(Two thumbs up. Check it out…)
A decade after THIS –ten years after 2004– James Taylor wrote his song, “Angels of Fenway.”
I’s a beautiful ode to long suffering baseball fans.
“Oh my God, it was beyond belief
Down three, needing four in a row
Holding on by the skin of our teeth
Like a hungry dog on a bone
Angels of Fenway
Give them peace
They have been patient
Red Sox Nation”
The primary character of the song is a grandmother, a generational lover of the game, who was born in 1918, the last year the Red Sox won, and who finally gets to see Boston’s 2004 win, just as she’s about to take her last breath.
“Praying to heaven for hell to freeze
Nanna watched from her hospital bed
She was there ’til the end of the race
I couldn’t hear the last words she said
But she was lying there with a smile on her face
Just a little smile on her face
It doesn’t feel like a long time ago”
My point in noting this is that James Taylor and Boston were still talking about this a decade LATER. Just in case you’re getting worried about me and these posts…
It’s a beautiful baseball song. As I understand, it’s become a classic all over Boston now. But I can’t help but note this….at the time of its release a Boston Globe reviewer called it a “hate-able, unfailingly mediocre song about the Red Sox…”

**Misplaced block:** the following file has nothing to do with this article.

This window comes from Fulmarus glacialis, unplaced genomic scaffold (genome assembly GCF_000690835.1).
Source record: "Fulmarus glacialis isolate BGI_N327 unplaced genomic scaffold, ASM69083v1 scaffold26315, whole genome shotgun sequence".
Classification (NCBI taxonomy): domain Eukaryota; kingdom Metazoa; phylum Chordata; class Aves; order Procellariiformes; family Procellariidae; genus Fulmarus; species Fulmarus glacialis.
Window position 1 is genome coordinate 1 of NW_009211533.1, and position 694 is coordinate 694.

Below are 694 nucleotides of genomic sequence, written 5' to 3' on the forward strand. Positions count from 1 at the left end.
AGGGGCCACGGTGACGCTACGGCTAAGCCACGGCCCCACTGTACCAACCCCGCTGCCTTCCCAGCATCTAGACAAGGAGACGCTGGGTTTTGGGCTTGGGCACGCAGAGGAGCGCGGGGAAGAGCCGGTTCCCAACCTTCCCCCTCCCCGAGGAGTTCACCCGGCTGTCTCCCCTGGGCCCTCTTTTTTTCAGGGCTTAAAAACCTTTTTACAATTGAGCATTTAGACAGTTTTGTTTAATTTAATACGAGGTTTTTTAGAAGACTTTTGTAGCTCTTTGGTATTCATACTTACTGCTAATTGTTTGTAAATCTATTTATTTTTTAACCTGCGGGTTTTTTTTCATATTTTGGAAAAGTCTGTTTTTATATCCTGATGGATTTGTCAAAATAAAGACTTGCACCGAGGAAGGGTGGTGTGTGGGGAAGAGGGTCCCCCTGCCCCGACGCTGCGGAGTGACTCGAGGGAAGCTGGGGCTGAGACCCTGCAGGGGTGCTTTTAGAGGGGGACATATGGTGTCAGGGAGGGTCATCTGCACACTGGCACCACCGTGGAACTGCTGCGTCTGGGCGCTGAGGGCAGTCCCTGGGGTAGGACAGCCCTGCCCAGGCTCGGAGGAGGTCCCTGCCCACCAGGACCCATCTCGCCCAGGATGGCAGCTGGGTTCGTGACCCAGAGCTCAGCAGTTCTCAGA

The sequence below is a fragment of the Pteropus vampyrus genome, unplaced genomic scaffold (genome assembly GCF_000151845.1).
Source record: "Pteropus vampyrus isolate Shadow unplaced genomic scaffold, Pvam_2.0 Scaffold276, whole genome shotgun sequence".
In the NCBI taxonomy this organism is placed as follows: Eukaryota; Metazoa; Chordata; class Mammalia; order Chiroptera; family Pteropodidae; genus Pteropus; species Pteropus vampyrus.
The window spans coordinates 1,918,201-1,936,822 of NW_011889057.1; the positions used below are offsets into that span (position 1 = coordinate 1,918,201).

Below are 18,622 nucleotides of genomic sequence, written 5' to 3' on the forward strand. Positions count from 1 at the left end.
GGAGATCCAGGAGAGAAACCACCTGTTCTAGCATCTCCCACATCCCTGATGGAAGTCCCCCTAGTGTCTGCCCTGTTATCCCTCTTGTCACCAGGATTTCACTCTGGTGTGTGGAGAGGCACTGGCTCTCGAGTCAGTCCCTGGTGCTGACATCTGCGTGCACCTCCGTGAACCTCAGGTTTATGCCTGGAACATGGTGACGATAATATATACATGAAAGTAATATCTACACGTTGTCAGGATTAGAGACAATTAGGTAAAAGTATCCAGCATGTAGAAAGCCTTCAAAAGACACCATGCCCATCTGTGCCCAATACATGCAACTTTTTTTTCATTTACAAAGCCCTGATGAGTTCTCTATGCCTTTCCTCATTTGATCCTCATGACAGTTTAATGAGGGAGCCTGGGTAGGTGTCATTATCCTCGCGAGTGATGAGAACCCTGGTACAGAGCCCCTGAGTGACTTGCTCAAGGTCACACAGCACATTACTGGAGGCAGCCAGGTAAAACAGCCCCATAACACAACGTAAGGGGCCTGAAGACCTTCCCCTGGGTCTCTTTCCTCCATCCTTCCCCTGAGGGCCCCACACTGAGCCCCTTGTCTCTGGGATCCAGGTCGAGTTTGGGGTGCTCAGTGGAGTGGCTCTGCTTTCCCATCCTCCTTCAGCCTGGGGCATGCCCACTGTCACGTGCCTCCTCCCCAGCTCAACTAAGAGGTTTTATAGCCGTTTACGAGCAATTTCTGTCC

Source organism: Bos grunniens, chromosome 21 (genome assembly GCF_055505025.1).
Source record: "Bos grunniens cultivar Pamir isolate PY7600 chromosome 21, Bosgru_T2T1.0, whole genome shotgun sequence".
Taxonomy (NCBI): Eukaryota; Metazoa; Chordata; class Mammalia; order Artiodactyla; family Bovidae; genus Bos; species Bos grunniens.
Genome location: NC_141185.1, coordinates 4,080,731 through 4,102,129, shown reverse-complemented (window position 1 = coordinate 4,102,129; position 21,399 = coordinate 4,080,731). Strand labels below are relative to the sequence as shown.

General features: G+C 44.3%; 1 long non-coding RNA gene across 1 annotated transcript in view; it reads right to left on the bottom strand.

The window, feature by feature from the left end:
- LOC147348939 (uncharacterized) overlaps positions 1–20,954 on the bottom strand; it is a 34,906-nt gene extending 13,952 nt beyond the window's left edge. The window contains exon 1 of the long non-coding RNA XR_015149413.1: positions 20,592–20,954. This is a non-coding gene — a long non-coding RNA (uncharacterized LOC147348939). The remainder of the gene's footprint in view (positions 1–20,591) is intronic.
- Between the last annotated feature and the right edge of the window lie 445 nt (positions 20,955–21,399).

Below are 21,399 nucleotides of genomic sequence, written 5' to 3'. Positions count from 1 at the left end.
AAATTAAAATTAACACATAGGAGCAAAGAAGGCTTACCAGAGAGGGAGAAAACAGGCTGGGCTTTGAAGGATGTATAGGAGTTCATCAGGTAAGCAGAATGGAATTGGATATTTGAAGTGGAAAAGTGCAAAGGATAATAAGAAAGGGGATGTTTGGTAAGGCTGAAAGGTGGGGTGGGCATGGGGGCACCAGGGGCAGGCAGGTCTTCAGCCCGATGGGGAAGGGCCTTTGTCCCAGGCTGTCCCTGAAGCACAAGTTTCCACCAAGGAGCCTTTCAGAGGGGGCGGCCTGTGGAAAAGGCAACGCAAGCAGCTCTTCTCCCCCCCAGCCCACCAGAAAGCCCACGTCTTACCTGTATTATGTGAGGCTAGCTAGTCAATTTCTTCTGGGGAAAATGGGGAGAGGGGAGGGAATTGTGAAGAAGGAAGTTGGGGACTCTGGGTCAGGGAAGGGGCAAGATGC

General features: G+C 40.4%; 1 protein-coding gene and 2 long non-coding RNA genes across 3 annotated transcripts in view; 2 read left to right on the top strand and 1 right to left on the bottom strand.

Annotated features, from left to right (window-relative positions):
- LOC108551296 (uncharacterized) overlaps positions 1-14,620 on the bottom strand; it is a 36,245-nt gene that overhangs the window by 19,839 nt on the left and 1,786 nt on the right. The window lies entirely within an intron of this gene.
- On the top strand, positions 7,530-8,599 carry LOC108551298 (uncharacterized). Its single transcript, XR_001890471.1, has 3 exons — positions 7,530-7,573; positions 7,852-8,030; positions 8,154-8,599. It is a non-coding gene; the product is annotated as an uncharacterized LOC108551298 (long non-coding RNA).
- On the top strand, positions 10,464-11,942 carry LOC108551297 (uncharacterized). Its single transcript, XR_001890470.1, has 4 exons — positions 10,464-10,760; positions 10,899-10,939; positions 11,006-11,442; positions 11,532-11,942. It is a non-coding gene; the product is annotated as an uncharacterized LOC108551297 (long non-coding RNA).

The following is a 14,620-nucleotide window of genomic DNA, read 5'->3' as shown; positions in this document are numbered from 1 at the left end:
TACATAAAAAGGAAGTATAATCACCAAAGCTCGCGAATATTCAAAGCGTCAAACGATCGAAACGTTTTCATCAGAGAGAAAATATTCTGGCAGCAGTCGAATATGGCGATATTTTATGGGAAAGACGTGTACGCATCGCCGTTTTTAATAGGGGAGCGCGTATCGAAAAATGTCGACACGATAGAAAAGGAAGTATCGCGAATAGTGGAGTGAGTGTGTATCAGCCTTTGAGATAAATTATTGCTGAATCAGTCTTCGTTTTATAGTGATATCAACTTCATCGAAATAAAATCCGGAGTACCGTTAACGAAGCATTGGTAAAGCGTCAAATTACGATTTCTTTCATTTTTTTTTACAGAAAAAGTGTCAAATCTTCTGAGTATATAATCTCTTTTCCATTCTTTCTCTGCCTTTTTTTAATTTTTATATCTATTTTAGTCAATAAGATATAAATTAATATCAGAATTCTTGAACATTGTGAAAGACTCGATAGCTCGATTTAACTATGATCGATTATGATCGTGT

You gotta love those Boston fans.
Again, I’m not comparing us to them directly. But it’s a similar story, for sure. Like Boston fans, and as I’ve already noted, generations of Rangers fans are now gone, and only watching on as our angels.
This explains why I’m still writing this post, days later, and why I can’t give you a date-certain when these posts will stop.
But, I’m clear on this…I don’t imagine that any Hollywood movies will be made about the Rangers improbable World Series victory this year.
I don’t guess any major recording artists will write a rapturous ballad about it.
Despite DFW’s status as the fifth largest media market, the Rangers’ eleven straight road wins as a feat never before seen, and half a million fans at the celebration on Friday…
We must admit that our pure joy and excitement in this moment is being ignore by much of the nation. The series was among the least watched in history. I attribute much of this to the snobbery of the traditional markets, the newness of baseball’s generational love in DFW and Arizona, and the final fact that there is truly horrible news in the world that pulls our focus.
But here is what I know deep in my bones…
Here in North Texas, we will speak of 2023 the way Red Sox fans speak of 2004.
We got so much from this year.
We got ourselves a bona fide intrastate rivalry with the Houston Astros.
We completed a cinderella climb to the championship.
And this week, somewhere here in North Texas, some boy or girl —perhaps hundreds of them— are printing out this second Sports Illustrated cover; one from just *this* week.
They are taping it up to their bedroom wall.
Maybe, like me, they’ll find it fifty years from now, in some box their Mother saved for them.
And knowing this, gives me a deep, deep joy in the hope for the continuing generational joy of baseball.